Rep. Peter King Assumes FBI and Law Enforcement Are Looking Into Somali-American Communities in Wake of Nairobi Attack


Credit: United States Congress/wikimedia

The Somali-based Al Qaeda-linked militant group Al Shabab claims that it carried out Saturday's attack at a shopping mall in Kenya's capital. The group said that the attack was in response to Kenya's participation in a peacekeeping operation in Somalia. Dozens have been killed and some Al Shabab militants remain in the mall.

CNN reported yesterday that "Al Shabab sources" claimed that three of the perpetrators of the attack in Nairobi are Americans. The claim has been rejected by an Al Shabab spokesman.

Whether there were Americans among the attackers or not it is true that Al Shabab has recruited Americans from Somali-American communities in the past.

Rep. Peter King (R-N.Y.), a member of the House Permanent Select Committee on Intelligence, told ABC's "This Week" yesterday that he hasn't heard that Americans took part in Saturday's attack.

King also said that there are dozens of Americans who have joined Al Shabab, some of whom have been killed.

From CNN:

In an interview with ABC's "This Week," the New York Republican also said he assumes the United States government is looking to prevent any attempts in the U.S. by Al-Shabaab, the group claiming responsibility for the attack.

Al-Shabaab is an al Qaeda-linked Somali group that was designated as a foreign terrorist organization by the U.S. government in March 2008. It was behind the July 2010 suicide bombings in Kampala, Uganda, that killed more than 70 people as they gathered to watch a World Cup final soccer match.

"It's an extremely deadly organization, very well trained," King said. "And it's one of the only al Qaeda affiliates which actually has actively recruited here in the United States. There is at least 40 to 50 Somali-Americans (who) have gone from the United States to Somalia to be trained. A number of them have been killed, but there's others still alive."

King added he hasn't heard whether any of those American jihadists were involved in the mall attack. "We know there's probably still 15 to 20 Somali-Americans who are still active over there."

"The concern would be if any of those have come back to the United States and would use those abilities here in the United States," he continued.

King went on to say that he assumes that the FBI and local law enforcement are examining Somali-American communities:

"I would assume that the FBI and local law enforcement are looking into those Somalia-American communities today … using all their sources and resources to make sure there's no follow-up attempt here in the United States," King said.

King has expressed concern about the radicalization of American Muslims before, holding a series of House Homeland Security Committee hearings in 2011, one of which focused on Al Shabbab's recruitment in the U.S. In his opening statement for the third of these hearings King said the following:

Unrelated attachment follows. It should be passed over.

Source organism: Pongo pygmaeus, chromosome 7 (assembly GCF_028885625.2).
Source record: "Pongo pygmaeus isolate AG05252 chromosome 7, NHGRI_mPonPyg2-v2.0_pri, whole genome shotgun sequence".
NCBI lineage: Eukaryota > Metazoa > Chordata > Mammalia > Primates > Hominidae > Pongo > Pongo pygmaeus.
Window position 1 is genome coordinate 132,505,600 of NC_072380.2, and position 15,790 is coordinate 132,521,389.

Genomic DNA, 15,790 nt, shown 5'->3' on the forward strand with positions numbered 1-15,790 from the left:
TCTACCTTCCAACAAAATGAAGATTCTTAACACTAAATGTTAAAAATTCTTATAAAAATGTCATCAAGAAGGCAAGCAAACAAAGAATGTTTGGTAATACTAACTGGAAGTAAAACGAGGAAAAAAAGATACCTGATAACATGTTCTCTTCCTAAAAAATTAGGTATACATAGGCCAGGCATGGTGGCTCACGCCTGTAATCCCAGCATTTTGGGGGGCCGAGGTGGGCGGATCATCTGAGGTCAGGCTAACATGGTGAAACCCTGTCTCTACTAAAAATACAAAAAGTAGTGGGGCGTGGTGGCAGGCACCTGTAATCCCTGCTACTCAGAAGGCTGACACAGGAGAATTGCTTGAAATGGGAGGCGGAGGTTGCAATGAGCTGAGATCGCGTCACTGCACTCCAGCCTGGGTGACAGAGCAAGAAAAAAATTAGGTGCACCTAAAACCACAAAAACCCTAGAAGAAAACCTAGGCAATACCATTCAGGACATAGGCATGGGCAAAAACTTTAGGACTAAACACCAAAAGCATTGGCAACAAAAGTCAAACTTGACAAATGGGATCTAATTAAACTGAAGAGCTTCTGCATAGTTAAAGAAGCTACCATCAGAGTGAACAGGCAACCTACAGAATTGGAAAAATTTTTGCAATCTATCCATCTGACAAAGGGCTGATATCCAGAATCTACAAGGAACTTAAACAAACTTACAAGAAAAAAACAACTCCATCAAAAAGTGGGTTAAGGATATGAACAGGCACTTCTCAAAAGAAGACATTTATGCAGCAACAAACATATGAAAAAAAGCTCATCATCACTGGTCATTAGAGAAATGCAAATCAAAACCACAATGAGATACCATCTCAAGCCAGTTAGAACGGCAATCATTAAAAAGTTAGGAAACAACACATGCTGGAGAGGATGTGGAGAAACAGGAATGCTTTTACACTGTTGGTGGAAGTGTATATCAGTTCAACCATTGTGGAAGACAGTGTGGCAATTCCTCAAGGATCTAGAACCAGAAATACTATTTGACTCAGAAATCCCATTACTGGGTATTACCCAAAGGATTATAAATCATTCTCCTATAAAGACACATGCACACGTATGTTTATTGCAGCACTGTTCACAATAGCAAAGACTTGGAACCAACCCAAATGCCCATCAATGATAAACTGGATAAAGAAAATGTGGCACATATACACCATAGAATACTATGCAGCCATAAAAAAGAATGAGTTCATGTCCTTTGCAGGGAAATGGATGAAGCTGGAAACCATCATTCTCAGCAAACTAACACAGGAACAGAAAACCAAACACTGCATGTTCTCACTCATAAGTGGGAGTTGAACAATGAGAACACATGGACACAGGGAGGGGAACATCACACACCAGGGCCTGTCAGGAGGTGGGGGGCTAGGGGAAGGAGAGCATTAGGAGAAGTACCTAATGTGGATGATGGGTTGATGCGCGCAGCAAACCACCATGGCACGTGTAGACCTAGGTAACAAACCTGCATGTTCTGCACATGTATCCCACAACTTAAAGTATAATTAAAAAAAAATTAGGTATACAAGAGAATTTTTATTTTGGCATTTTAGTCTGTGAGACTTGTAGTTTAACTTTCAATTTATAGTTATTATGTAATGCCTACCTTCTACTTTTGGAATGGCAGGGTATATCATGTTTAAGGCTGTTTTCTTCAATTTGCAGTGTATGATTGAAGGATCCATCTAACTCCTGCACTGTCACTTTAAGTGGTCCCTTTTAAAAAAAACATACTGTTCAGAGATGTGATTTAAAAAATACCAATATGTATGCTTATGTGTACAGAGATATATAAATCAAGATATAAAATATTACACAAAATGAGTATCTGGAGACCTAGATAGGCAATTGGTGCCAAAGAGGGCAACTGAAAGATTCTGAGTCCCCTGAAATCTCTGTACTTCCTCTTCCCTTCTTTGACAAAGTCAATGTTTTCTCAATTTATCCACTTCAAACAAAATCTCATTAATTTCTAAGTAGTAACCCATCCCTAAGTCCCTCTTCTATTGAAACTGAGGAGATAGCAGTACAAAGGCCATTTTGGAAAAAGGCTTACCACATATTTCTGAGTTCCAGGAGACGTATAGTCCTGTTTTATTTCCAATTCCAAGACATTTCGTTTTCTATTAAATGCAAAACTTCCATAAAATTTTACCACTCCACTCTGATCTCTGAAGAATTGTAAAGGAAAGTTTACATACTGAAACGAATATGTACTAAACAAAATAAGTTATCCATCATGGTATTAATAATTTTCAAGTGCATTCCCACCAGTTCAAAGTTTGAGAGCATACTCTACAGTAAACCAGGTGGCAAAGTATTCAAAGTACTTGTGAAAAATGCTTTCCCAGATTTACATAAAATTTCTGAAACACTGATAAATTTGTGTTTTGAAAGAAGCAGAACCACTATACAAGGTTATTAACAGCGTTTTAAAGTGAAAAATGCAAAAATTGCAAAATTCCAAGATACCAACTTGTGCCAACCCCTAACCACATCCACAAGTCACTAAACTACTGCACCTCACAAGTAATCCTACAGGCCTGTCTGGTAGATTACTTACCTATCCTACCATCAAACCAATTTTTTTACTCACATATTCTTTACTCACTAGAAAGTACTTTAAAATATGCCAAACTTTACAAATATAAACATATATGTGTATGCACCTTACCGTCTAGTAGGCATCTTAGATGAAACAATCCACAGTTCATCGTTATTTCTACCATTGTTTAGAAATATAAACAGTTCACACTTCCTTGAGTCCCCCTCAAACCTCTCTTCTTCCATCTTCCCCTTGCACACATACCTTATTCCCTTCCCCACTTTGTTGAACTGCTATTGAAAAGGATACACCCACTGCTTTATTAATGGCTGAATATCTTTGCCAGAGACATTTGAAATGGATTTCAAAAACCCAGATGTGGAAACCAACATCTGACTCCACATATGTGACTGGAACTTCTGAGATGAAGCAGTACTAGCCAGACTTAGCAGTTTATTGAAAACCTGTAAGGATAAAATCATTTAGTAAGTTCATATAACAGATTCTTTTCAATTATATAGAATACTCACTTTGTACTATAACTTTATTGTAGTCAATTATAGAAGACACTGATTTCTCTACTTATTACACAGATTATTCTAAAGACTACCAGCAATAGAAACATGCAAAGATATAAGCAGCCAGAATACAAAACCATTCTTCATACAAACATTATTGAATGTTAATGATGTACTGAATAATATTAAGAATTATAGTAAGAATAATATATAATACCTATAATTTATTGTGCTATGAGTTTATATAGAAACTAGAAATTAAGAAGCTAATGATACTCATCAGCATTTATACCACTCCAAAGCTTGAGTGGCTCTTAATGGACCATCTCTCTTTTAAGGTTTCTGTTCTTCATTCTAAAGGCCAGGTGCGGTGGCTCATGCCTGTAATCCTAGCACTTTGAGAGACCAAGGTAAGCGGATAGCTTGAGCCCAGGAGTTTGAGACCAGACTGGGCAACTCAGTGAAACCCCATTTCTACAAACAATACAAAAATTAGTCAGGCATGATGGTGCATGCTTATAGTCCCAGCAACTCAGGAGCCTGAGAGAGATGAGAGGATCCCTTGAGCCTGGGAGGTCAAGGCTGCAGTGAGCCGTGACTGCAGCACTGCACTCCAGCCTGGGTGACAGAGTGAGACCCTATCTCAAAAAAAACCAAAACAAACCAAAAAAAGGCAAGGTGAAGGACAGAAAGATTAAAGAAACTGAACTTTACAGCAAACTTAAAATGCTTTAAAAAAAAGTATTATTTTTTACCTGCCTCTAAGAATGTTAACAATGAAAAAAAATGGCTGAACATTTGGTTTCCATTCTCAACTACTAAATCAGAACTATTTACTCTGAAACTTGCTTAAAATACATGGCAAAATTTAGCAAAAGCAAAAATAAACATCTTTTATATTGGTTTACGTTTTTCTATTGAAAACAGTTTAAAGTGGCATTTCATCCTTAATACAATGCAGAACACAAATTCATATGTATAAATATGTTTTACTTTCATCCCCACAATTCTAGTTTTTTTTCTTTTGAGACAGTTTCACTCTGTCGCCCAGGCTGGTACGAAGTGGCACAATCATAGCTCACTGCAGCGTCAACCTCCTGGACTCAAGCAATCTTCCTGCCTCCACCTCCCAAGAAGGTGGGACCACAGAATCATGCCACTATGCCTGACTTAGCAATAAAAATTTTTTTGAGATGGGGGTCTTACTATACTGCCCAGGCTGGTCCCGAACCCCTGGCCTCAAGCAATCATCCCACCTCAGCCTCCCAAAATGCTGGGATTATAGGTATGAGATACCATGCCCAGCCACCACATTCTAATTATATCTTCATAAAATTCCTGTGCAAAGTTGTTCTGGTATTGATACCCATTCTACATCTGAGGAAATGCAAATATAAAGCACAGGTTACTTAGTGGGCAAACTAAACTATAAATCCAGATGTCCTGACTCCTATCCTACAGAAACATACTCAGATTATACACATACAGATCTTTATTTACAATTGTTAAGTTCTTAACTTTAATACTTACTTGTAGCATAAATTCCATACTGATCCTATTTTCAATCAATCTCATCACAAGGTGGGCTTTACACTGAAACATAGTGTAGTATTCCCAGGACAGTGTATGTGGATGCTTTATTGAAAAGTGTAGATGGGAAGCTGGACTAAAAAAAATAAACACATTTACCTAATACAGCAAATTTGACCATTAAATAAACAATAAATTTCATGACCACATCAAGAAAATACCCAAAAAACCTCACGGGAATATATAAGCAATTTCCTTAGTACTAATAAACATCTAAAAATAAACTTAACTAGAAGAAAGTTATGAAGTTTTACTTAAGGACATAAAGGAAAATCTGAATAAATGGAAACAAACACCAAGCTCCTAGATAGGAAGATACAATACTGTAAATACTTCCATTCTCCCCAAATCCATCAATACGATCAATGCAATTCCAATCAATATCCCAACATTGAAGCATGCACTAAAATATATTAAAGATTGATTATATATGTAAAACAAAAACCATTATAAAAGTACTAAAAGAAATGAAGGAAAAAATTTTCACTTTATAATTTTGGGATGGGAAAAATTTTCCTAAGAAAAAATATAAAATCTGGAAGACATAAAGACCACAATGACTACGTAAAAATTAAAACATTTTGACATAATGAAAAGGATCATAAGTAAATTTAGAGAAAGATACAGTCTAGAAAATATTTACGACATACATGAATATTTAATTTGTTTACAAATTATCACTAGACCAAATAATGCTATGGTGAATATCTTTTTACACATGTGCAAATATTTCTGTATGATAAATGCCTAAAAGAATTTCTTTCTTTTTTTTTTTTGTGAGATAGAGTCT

Some argue that al-Shabaab is only a Somali problem, and that the group will never strike outside of the Horn of Africa region. 

That kind of thinking is a glaring example of what the 9/11 Commission called a failure of imagination.

With al-Shabaab's large cadre of American jihadis and unquestionable ties to al-Qaeda, particularly its alliance with AQAP, we must face the reality that al-Shabaab is a growing threat to our homeland.

The video of King's opening statement of the third of these hearings is below:

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  1. “CNN reported yesterday that “Al Shabab sources” claimed that three of the perpetrators of the attack in Nairobi are Americans.”

    Is this the same CNN that reported that the Navy Yard shooter used an “AR-15 shotgun”?

  2. I assume that IRA-lover Peter King also frequently hoped that the FBI and law enforcement looked into the Irish-American Communities for its radicalism and support of terrorism in the 80s and 90s?

    1. I’m sure these Somali-Americans are just lovers of their homeland, trying to win back the freedoms that their fore-fathers once had. That money is probably going to the same “humanitarian relief supplies”, same as the IRA’s did.

      Which, from a libertarian perspective, its hard to argue that arming people isn’t a humanitarian thing to do if they’ve been disarmed by a government. This isn’t meant to imply approval of King, the IRA, or anyone else who kills people wholesale with no regard to their innocence.

      1. Given all of that, Peter King is a aggression made against American sovereignty.

        1. I have no problem with murder-droning him.

  3. Just as you encouraged them to look into Irish American communities after each IRA bombing?


    1. I’m not even sure why King is bothering with an investigation.

      Shouldn’t we just be rounding Somali-Americans up and locking them in camps for their unfortunate choice of ethnicity? To be on the safe side, you know.

  4. The claim has been rejected by an Al Shabab spokesman.

    Hi, I’m Al Shabab, and I endorse this message.

  5. Is there some contest to be crowned the Emperor of the Fuckbags or something? Give Petey King his crown and then tell him to shut up.

    Way to live up to your stereotype, Long Island.